Elite Capture


In the early days of the internet and social media, there was a belief that these new technologies and platforms would accelerate journalism’s trajectory and arc towards justice. But paradoxically, while they have undoubtedly increased the influence of media and been an invaluable tool for journalists, they have also weakened the power of journalism.


How have they managed this? I would identify the following trends:

  • The reach and massification of readership/audience made possible by new digital technologies and platforms has generated huge financial resources from social media platforms and made their owners inordinately wealthy. They were capable of using that wealth for or against social justice. They have chosen the latter.

  • The supra-nationality of the platforms has largely allowed them to evade regulation, accountability, and taxation.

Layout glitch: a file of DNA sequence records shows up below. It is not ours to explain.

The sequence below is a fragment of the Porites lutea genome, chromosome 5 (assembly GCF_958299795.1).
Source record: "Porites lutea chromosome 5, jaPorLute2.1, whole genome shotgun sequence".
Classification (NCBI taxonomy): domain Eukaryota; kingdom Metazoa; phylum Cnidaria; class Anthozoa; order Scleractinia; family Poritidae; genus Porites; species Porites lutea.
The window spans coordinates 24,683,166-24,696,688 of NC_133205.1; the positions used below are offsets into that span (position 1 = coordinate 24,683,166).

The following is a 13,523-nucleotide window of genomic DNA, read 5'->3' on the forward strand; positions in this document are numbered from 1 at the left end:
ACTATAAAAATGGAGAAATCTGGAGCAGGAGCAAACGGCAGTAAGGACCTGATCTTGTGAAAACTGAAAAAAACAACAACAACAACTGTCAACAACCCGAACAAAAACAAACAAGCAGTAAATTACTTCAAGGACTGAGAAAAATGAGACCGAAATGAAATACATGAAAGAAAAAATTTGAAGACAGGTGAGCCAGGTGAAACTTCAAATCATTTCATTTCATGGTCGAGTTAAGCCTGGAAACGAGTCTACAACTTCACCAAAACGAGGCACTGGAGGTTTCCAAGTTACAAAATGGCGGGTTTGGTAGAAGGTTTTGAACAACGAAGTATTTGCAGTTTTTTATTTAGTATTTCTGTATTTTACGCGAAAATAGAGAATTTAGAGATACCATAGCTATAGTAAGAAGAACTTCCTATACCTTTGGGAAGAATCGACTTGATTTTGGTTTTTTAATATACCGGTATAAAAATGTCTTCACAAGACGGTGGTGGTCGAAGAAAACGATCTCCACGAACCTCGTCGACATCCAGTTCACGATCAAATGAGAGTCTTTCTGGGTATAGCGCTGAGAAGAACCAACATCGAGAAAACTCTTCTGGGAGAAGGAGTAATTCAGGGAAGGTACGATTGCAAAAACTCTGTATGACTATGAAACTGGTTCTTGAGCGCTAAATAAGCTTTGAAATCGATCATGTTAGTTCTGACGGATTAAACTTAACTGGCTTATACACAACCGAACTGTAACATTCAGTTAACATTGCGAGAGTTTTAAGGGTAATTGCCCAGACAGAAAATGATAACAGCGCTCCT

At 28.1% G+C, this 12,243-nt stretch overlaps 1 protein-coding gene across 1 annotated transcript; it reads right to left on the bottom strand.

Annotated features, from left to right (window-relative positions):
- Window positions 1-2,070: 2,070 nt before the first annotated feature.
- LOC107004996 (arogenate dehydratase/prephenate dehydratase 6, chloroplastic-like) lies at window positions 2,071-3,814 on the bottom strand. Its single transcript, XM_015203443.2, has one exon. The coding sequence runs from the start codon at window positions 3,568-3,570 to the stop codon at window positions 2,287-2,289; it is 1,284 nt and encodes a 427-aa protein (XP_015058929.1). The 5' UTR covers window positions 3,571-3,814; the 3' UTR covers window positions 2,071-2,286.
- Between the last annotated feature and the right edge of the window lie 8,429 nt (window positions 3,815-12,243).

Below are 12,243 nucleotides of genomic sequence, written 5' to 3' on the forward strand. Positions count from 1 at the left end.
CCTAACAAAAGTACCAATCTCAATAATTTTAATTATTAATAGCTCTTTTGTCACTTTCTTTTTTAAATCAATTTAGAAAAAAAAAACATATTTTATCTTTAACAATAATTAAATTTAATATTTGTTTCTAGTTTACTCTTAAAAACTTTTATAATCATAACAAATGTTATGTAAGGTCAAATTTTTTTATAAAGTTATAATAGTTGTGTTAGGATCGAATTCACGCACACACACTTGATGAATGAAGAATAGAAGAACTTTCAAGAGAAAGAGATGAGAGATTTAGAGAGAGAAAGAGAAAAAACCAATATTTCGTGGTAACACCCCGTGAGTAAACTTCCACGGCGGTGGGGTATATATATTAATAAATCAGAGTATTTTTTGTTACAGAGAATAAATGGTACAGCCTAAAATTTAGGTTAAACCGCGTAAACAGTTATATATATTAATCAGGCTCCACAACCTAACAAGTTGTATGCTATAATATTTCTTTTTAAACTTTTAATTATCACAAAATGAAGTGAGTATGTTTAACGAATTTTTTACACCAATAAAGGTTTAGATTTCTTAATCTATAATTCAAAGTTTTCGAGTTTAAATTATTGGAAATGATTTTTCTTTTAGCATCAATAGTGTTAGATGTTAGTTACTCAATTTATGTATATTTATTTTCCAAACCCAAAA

• With this power, they have abandoned the ethical principles and rules that self-govern journalism, which means that: They have no inhibitions about contesting meaning and even truth.

    • Their platforms can be wielded consciously to protect injustice.

    • Misinformation and disinformation can be used to polarise and divide people.

    • They have abandoned any pretence of impartiality and objectivity.

    • They have also weaponised social media against more traditional forms of media and created a new universe of alternative rule-free media to contest rules-bound media.


The result has been that tech giants (like Google, Meta, and X) have operated like an army to effect a pincer movement around the news media: first, the online platforms draw away advertising and traditional revenues, with the effect of hollowing out traditional media and journalism by depriving it of revenue. This creates “news deserts,” especially among poorer communities that do not have resources to fill these deserts. Instead, social media fills these deserts with information and ‘news’ that is beyond the reach of traditional regulation and ethics, fact-checking, etc. This is used to reshape public opinion.